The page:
Leinster reach Pro14 final on back of bonus point victory over Ulster

Ulster 19Leinster 38

SAME OLD LEINSTER, same old Ulster, same old story. One team always finds a way to win this fixture, the other a way to lose it. Only this time Ulster have a genuine grievance.

While there was much to admire in the way Leinster fought their way back into this one, their mental toughness evident when they swiftly turned a 12-3 first-half deficit into a 24-12 lead, you can’t ignore the crucial decision that referee, Frank Murphy, made on 31 minutes.

By this stage, Murphy had already dished out three cards, two to Leinster, one to Ulster. Soon three would become four after Andrew Warwick was red carded for leading with an elbow as Ed Byrne attempted to tackle him. It was a harsh call.

That was the end of Warwick’s evening and also, despite plenty of huffing and puffing, the end of Ulster’s challenge for a place in this year’s Pro14 decider. To get there, they needed to win this and needed to deny Leinster a bonus point, too.

For a brief period, they looked like doing all of the above, chalking up two tries and 12 points in the opening quarter, all their big players looking dangerous: Stockdale, McCloskey, Cooney, Lowry, Baloucoune.

Andrew Warwick leaves the field. Source: James Crombie/INPHO

But over the course of the 80 minutes, too many things went Leinster’s way. They were bossing the scrum; winning far too many penalties at the breakdown and then, when discomforted by a second yellow card and a second Ulster try, they decided to show their champion spirit.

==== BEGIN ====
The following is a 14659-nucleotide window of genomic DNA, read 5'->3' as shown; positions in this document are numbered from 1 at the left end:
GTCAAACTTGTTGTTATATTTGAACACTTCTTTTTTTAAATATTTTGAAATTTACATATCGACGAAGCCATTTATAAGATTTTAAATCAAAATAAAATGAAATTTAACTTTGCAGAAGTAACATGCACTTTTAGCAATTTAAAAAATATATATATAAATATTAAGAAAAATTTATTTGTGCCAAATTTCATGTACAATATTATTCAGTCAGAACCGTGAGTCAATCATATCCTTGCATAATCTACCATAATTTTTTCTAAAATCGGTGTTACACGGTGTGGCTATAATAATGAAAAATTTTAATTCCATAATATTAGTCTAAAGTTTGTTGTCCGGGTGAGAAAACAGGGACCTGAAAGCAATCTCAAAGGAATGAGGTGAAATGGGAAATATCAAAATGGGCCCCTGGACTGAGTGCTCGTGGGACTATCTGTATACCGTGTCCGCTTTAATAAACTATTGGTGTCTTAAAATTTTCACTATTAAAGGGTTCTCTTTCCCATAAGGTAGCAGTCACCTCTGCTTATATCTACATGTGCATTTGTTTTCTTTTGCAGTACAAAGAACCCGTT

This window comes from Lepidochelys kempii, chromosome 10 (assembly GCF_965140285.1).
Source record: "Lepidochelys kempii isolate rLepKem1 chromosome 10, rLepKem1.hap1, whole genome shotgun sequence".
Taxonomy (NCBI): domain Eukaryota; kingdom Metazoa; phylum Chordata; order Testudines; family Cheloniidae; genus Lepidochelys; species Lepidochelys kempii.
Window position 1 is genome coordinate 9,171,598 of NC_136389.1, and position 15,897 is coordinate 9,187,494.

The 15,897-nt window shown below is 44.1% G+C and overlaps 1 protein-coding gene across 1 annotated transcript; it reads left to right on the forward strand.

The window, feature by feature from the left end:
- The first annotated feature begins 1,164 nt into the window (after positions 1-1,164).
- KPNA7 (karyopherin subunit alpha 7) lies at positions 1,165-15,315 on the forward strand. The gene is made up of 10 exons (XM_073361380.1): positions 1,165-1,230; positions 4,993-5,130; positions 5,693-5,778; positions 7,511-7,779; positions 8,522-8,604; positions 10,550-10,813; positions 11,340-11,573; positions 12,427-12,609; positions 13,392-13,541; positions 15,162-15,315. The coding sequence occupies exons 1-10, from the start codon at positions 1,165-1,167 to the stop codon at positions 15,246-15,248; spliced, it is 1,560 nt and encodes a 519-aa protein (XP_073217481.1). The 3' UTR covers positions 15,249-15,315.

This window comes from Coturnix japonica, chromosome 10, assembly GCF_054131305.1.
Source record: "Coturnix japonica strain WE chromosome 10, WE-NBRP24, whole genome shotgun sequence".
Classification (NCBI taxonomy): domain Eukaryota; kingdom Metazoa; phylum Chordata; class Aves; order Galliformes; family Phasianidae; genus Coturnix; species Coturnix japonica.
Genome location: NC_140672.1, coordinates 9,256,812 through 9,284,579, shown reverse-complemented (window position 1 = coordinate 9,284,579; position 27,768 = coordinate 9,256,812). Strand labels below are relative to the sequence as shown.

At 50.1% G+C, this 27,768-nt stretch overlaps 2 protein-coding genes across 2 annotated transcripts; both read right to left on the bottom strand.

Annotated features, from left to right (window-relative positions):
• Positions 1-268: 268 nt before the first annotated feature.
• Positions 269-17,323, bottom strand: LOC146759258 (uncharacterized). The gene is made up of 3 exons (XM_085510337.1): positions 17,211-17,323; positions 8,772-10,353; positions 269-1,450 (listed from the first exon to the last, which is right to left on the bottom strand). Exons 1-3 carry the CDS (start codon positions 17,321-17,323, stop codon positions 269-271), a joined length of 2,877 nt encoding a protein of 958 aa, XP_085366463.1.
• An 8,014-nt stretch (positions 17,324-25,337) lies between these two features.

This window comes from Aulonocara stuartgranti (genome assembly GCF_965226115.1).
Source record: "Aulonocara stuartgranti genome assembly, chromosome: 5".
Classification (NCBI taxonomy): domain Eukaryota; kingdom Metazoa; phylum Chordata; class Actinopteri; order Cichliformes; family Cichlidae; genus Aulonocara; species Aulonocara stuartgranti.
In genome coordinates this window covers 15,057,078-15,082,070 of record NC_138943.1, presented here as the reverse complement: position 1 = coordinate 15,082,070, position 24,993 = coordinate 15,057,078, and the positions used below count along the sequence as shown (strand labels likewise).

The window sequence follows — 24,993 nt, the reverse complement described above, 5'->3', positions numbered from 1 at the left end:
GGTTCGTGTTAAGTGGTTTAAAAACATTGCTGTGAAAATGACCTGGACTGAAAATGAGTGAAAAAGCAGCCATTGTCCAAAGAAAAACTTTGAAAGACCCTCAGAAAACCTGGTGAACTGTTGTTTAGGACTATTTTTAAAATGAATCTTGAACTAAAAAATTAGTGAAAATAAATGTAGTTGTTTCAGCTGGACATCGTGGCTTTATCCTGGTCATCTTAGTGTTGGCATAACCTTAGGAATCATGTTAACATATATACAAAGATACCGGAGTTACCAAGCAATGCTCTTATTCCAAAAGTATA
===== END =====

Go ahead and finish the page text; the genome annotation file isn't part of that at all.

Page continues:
These were the critical moments, those 10 minutes just after Robert Baloucoune had scored and Jimmy O’Brien had temporarily left the pitch for a seat on the naughty step. Surely then, when ahead, both on the scoreboard and numerically, Ulster would turn the screw.

Not this time. Leinster played with a strong mentality, getting a scrum penalty, and controlling the tempo for the remainder of that 10-minute period, turning down two further kickable penalties to first go to the corner and then tap and go from five metres.

The Ulster defence was powerless to stop them. And after first being saved by the referee’s whistle, they were subsequently bullied into submission, Michael Bent squeezing across for Leinster’s first try – converted by Byrne, on 24 minutes.

Three minutes later they had a second. Again it came from a tap and go, again Ulster were too placid in their attempts to stop it and again, Leinster kept finding willing carriers to put their bodies on the line. This time it was Josh van der Flier who crossed. Credit James Tracy for his supporting roles in both scores.

Leinster’s Scott Penny is tackled. Source: James Crombie/INPHO

Suddenly that 12-3 lead was a distant memory.

Still, although ahead just briefly, they were well worth it.

From the off, Ulster’s big ball carriers, Tom O’Toole and Marcell Coetzee, didn’t shy away from work but it was the work of the smallest man on their team, Michael Lowry, that resulted in Devin Toner getting a yellow card on six minutes, after he caught the Ulster full back with a high tackle.

A try eventually came from it; Ian Madigan kicking to the corner, the Ulster maul doing what it was supposed to do, and finally, after a second penalty, the play moved infield, Baloucoune, O’Connor and O’Toole carrying before finally Coetzee got across. Cooney’s conversion made it 7-3.

This spell was Ulster’s best in the game. Michael Lowry impressed at full-back, John Cooney was always a threat around the fringes, the two wings were constantly involved and the forwards joined in handling moves.